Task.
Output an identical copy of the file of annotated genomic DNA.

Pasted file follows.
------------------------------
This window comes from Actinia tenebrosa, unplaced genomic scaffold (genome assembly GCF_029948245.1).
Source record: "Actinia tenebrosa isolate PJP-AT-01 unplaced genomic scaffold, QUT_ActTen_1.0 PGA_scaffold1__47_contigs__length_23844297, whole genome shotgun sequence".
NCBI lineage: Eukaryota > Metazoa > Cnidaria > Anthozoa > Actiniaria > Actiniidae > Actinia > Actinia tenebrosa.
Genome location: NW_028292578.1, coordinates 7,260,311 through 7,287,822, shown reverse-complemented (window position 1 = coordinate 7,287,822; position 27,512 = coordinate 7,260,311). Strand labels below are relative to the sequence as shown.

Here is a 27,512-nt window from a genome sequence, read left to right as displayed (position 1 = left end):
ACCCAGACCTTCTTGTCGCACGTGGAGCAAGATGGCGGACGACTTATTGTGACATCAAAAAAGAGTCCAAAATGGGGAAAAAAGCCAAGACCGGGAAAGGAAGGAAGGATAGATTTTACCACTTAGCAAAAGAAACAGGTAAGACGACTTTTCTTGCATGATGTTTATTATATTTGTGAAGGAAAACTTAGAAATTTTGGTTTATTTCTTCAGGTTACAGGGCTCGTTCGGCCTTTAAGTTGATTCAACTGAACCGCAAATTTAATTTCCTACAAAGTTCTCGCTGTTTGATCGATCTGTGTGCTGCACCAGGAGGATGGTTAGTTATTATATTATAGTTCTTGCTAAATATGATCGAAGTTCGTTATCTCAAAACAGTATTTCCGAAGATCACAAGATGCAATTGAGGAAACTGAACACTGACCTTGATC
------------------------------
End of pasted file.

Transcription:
This window comes from Actinia tenebrosa, unplaced genomic scaffold (genome assembly GCF_029948245.1).
Source record: "Actinia tenebrosa isolate PJP-AT-01 unplaced genomic scaffold, QUT_ActTen_1.0 PGA_scaffold1__47_contigs__length_23844297, whole genome shotgun sequence".
NCBI lineage: Eukaryota > Metazoa > Cnidaria > Anthozoa > Actiniaria > Actiniidae > Actinia > Actinia tenebrosa.
Genome location: NW_028292578.1, coordinates 7,260,311 through 7,287,822, shown reverse-complemented (window position 1 = coordinate 7,287,822; position 27,512 = coordinate 7,260,311). Strand labels below are relative to the sequence as shown.

Here is a 27,512-nt window from a genome sequence, read left to right as displayed (position 1 = left end):
ACCCAGACCTTCTTGTCGCACGTGGAGCAAGATGGCGGACGACTTATTGTGACATCAAAAAAGAGTCCAAAATGGGGAAAAAAGCCAAGACCGGGAAAGGAAGGAAGGATAGATTTTACCACTTAGCAAAAGAAACAGGTAAGACGACTTTTCTTGCATGATGTTTATTATATTTGTGAAGGAAAACTTAGAAATTTTGGTTTATTTCTTCAGGTTACAGGGCTCGTTCGGCCTTTAAGTTGATTCAACTGAACCGCAAATTTAATTTCCTACAAAGTTCTCGCTGTTTGATCGATCTGTGTGCTGCACCAGGAGGATGGTTAGTTATTATATTATAGTTCTTGCTAAATATGATCGAAGTTCGTTATCTCAAAACAGTATTTCCGAAGATCACAAGATGCAATTGAGGAAACTGAACACTGACCTTGATC